Taking a break from my avocado toast last weekend, I found myself reflecting on how long it’s been since the world was last crisis-free. Of course, there’s always crisis and unrest somewhere around the globe, but it has been a long time since Australia last felt stable and unaffected, or since it felt reasonable to feel optimistic about the future.
A friend pointed out to me, as we filled up her car with diesel that cost more than either of us have ever paid for fuel before, that as millennials, we have actually lived through some form of significant crisis for almost our entire lives.
The first significant crisis that affected me was the Fiji coup of 2000, led by George Speight, which impacted my family living in Fiji economically and socially. Then, September 11 happened when I was 10, and as a Muslim Australian, we were plunged into fear, distress and heightened experiences of racism. The War on Iraq was the backdrop of our teens. Then we entered adulthood just as the Global Financial Crisis tore through our economy and made the job market we graduated into lean and impenetrable.
2016 brought Brexit and the election of Donald Trump in America – both events enhancing right-wing political rhetoric that promoted racism and xenophobia. And at a time when the climate crisis was escalating, 2019 made sure we were unable to ignore the strife our planet is facing with the horrific bushfires.
Then, of course, COVID struck.
Now we have the war in Ukraine, the conflict in Burkina Faso, and more locally, the growing issue of rising house prices and stagnant wages, all of which will have far-reaching consequences into our futures.
It’s been a tough three decades, and that’s just for those of us who are middle class, with housing, employment and cash to spare.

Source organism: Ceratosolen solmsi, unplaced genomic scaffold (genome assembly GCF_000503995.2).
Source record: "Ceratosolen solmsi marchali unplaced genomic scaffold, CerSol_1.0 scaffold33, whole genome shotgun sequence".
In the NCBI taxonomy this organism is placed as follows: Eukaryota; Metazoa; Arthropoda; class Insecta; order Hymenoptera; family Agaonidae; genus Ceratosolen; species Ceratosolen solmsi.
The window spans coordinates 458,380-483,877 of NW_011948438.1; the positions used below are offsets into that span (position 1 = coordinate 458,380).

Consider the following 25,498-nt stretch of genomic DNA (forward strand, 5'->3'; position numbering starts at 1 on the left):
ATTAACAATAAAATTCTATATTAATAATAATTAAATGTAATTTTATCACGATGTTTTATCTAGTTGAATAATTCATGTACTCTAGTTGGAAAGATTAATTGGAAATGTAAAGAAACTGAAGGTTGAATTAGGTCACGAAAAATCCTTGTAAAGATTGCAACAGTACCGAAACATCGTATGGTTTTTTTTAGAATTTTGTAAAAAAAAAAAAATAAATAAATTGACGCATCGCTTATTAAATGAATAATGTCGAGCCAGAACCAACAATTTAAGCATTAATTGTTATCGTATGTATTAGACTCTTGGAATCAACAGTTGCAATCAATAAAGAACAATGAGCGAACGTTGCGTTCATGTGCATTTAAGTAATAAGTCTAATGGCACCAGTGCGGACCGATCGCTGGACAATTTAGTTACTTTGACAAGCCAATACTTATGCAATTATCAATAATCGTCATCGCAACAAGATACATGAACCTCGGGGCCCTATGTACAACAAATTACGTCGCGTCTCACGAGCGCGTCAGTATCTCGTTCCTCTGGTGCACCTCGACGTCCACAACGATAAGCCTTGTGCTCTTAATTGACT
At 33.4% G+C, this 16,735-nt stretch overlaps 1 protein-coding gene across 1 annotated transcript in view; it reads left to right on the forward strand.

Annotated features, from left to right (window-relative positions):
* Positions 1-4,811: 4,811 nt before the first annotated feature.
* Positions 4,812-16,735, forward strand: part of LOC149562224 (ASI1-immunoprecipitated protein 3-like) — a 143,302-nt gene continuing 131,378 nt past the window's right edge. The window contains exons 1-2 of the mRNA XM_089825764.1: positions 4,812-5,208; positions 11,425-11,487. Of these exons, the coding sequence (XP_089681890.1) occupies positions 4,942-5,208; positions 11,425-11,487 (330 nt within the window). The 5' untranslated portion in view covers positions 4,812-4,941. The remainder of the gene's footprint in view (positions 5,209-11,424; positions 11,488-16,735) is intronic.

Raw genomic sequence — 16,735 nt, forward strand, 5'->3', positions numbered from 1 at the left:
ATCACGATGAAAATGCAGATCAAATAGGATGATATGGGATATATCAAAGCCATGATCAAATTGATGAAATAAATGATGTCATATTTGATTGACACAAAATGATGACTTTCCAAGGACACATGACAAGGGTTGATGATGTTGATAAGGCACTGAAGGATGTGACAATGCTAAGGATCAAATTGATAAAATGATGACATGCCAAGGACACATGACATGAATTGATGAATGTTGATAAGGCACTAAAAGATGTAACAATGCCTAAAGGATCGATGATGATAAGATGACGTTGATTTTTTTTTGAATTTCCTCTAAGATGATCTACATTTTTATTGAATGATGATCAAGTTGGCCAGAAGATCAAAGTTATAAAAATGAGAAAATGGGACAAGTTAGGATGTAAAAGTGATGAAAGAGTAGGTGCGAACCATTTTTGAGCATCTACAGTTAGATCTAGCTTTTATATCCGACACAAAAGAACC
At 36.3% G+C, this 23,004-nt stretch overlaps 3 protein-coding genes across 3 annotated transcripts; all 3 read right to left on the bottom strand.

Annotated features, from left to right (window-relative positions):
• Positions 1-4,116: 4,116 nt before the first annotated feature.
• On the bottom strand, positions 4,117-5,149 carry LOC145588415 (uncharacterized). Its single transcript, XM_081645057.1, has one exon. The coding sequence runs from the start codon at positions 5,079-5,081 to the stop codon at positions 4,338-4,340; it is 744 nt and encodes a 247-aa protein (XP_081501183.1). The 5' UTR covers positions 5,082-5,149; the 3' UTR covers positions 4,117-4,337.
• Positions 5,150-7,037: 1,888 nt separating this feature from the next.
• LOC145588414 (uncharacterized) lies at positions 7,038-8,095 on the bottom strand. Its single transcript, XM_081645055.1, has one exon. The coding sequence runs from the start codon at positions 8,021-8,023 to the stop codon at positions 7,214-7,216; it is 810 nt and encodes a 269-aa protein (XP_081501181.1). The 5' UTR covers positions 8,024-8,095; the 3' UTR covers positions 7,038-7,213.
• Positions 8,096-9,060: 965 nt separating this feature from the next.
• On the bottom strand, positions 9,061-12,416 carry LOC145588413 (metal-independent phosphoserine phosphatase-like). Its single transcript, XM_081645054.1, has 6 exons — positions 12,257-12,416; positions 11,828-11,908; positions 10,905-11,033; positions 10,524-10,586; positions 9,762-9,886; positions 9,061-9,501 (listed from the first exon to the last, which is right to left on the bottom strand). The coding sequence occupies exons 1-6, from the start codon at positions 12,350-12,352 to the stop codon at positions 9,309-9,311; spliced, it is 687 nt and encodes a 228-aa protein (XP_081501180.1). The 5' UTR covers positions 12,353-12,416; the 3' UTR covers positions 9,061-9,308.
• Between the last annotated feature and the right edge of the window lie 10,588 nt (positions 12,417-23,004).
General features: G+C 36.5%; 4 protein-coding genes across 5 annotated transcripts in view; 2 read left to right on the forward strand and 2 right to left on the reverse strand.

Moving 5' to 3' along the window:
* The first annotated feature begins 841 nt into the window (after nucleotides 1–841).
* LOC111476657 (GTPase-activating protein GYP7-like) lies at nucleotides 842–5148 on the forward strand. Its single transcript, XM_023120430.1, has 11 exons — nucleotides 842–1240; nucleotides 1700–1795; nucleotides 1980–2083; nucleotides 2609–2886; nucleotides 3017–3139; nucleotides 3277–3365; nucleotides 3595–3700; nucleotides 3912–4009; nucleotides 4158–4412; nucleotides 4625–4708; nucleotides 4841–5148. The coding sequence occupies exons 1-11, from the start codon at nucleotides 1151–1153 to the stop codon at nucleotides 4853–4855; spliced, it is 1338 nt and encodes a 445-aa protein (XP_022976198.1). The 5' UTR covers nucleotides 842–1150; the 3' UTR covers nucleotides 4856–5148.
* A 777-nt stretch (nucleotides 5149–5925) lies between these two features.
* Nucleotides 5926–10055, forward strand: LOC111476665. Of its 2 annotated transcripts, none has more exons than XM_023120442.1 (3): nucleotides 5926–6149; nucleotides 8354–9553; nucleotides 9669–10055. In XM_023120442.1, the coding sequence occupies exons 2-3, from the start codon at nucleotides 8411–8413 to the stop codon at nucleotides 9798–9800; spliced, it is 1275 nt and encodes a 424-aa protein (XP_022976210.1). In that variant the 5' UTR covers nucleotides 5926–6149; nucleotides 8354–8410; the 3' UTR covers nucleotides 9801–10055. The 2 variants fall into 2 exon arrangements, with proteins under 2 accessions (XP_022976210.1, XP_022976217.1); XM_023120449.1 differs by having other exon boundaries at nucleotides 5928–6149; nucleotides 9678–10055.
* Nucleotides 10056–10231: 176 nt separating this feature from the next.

Every generation has faced extensive turmoil – we were raised hearing our elders talk about the devastating impacts of the two World Wars, the Great Depression and the 80s Wall Street crash. No doubt the next generation will face strife of their own that we can’t comprehend now.
Despite the generation wars, and the cultural desire to lampoon millennials for being too sensitive, too out of touch, too keen to acquire the label of victimhood, we have genuinely had to navigate our coming of age against the backdrop of global unrest, and combined with the swift and sudden rise of technology that fundamentally changed the way we relate to each other in the modern world.
Now, looking forward to the next decade, many of us are wondering what the point is in trying to have a plan. Climate grief means having children or owning property seem naive or ill-fated. What world are we offering to our children to inherit? What’s the point in owning property when natural disasters are going to increase in occurrence and intensity?
Our nostalgia may be filtered through rose-tinted glasses, but our vision for the future is blinkered, hard to discern because of the storm clouds of uncertainty hovering ahead.
How have generations before us managed to weather the difficulties they faced, and retained a sense of momentum into the future? Have things gotten worse, or is it just that access to better information has meant we can clearly see the global challenges better than our ancestors may have?
Will things ever get better, or do we need to take comfort in immediate pleasures and let go of the idea of an idyllic or positive future?